Let me preface my comment saying that I never professed to be a Mr Know It All. My statements are based solely upon my own experience declaring bankruptcy. I am not offended by anyone's coments.
Regarding my comment on work; if you are, like myself, on Social Security Disability then there are limitations to how much money you can make in a year but not on the type of work that you may do. You must contact The Social Security Administration for clarification.
Second. I had an educational loan for $15,000 financed by the U. S. Department of Education which was excused on the basis of the disability information that they had received from the Social Security Administration. If I suddenly return to work, the income of which is taxed, then the loan will be activated not by me but by the government meaning that I have to pay it as I am working. For clarification please see The Social Security Administration & the U.S. Department of Education.
One thing that I strongly recommend is to sell, donate to Goodwill &/or give to charity as much clutter that you can keeping only those items that you actually use &/or need. When my wife died I went through our closet, 75% of which was hers. More than half of her dresses still had the price tags attached. She had purchased large candles & placed them on all the tables in the living & dining rooms. None of them were ever lit. I have given a LOT of items to the veterans She had purchased about 5 different coloured dining room table cloths. How many table cloths do you need for one dining room table? We had three different sets of kitchen silverware for only two mouths. I gave 2 sets to my Masonic lodge. The more clutter that you get rid of the better you will feel.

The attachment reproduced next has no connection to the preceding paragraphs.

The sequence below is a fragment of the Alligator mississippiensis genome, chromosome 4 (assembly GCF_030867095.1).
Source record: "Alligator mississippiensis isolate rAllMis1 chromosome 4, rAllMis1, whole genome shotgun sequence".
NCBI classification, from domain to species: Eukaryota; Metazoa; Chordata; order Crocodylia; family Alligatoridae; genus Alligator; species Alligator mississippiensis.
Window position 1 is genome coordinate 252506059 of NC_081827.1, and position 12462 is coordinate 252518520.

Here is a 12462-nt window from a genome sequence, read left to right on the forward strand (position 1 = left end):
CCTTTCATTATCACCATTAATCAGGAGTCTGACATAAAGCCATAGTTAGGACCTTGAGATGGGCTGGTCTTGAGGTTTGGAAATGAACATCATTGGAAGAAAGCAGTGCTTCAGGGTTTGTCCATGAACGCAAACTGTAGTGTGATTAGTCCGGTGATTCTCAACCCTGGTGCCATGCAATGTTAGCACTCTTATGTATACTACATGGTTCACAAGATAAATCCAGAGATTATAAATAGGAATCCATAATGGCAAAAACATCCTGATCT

If you haven't **bleep** that shirt of pants in a year get rid of it.